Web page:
Chapter 2. Initial professional struggles

As respondents note the lack of hands-on experience received in their formal education, many of them acknowledge that they might not have had the right kind of practical skills and hands-on experience when entering the field, resulting in initial struggles and failures at their job. Despite the cyber industry continuously reporting a workforce gap, 34 percent of respondents claim to have had three or more failed interviews before being selected for an Infosec role.

Number of unsuccessful interviews

When getting to grips with their job, 46 percent revealed it took more than a year before they were comfortable or confident in their first cybersecurity role. Interestingly, the largest share of those who managed to get the hang of their responsibilities at work promptly was observed in the META region (42%).

Time taken to get comfortable at work

Time taken to get comfortable at work by region

Additionally, more than 50 percent of new starters in the cyber industry said they had made initial mistakes in their job due to lack of theoretical or practical knowledge. Among respondents with 2-5 years of experience, nearly 6 out of 10 admit to mistakes like these.

Mistakes during initial years

Mistakes during initial years by experience

Failure to update software (43%), using weak or guessable passwords (42%) and negligence in taking timely backup (40%) were the most common mistakes made by InfoSec professionals. In APAC and North America, the use of outdated security measures was also a common mistake cybersecurity experts made at the beginning of their career.

Mistakes during initial years

Mistakes made by Infosec professionals – by region

“In one instance, early in my career, I failed to adequately prioritize and address a critical security vulnerability in a timely manner and the reason for this mistake was there was a lack of understanding of the potential impact of the vulnerability and the urgency of remediation,” admits a cybersecurity professional from the United States.

Part. 1 Conclusion

The origins of the lack of InfoSec education and quality of training lie in the fact that the rapid growth of cybercrime makes it difficult for the available workforce to keep up. At the heart of the problem are the peculiarities of the traditional education industry, which, by nature is slow to react and change, making it challenging to keep pace with the latest cybersecurity industry developments.

Lots of decision-makers indicate difficulties in finding great certified professionals quickly to fill in new positions so prefer paying for the external training and certification of their own employees than searching for the new staff. It is clear from respondents that current InfoSec training needs to be more focused on specific roles and have a greater understanding of the InfoSec evolution and the new requirements professionals face daily, rather than simply teaching theory.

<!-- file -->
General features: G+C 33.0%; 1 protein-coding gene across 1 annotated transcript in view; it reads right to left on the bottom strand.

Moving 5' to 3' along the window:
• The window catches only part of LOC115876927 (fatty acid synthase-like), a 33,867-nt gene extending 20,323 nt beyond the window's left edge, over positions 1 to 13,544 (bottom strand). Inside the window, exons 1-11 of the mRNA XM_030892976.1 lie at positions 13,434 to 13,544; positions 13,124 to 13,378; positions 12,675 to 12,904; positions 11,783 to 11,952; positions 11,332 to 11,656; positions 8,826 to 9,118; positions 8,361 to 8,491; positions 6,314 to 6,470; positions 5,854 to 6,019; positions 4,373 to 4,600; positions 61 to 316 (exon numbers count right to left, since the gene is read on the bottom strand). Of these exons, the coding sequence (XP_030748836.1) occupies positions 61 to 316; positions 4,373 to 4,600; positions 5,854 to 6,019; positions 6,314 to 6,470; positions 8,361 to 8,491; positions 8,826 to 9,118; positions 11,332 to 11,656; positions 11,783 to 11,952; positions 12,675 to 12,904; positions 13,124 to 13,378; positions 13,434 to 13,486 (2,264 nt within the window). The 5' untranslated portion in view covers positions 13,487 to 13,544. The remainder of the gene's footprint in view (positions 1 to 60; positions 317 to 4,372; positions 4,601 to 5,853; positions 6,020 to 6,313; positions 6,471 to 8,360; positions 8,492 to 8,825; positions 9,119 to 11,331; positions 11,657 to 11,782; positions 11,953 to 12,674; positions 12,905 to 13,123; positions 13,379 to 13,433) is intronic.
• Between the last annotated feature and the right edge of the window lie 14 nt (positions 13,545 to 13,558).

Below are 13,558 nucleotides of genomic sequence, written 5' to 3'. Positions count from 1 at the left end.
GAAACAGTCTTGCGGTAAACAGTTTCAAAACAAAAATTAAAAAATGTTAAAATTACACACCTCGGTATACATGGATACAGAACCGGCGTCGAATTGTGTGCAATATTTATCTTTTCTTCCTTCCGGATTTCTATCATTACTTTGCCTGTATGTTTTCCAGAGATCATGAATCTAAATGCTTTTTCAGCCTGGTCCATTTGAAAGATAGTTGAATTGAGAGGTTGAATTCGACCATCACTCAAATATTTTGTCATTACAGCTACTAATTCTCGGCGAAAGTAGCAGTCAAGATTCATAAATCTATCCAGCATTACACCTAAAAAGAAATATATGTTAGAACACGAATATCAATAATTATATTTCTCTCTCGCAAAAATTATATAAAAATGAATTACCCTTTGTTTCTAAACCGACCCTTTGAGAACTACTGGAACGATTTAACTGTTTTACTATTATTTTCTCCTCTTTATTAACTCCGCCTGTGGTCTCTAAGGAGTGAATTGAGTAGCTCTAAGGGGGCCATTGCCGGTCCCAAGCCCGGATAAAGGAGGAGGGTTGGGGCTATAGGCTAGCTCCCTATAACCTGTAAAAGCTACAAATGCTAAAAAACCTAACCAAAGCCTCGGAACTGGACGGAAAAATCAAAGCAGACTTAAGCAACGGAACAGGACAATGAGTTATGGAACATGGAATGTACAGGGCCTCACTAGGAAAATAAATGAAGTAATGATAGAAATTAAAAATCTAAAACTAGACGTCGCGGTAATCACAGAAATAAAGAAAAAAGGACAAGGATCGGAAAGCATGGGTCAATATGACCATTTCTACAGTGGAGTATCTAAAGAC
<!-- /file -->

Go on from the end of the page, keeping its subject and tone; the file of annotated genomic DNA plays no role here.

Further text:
Respondents also suggest there should be more regular reviews, updates or standardization of cybersecurity course content, giving professionals more access to the latest and most efficient tools for practical education programs, and greater provision of course content in regional languages.

Companies worldwide need to face the education gap, and evaluate and enhance their InfoSec employees’ skills so they can better tackle the rapidly changing threat landscape. Currently, there has never been a more urgent requirement for the cybersecurity industry to connect with the academic world, so both sides can benefit from new areas of expertise, in places where people can develop their skills, exchange ideas and network.

With a need to keep up with the pace of the technological evolution, teaching with the latest tools and technologies is required more than ever, and there is no better way of doing this than by creating more internships and real-life experiences for new professionals.

List of recommendations

Enhancing academic learning outcomes with industry cooperation

  1. Higher education institutions can upgrade their curriculums by partnering cybersecurity players and integrating the latest industry knowledge into their training programs. Kaspersky has a special program for universities to integrate the cybersecurity expertise – Kaspersky Academy Alliance, which offers program participants access to the world-class knowledge on cyberthreats, lectures and training sessions, as well as the latest technologies.
  2. Young professionals can supplement their academic training with real-life job experience by completing an internship in an information security or R&D departments. Follow the news on Kaspersky’s LinkedIn page to be the first to learn about internship openings.
  3. International competitions run by various companies and organizations also provide cybersecurity professionals with a chance to develop their skills by solving various cybersecurity challenges. Kaspersky runs the Secur’IT Cup – a global competition for students from all over the world and from various academic backgrounds. Participants have the chance to compete for an award while building an understanding of what it is like to work in the industry.
  4. Acting cybersecurity professionals can opt for continuous learning, undertaking additional trainings and certifications. Kaspersky provides a wide range of knowledge on information security for IT professionals, offering both professional education for individuals and corporate training.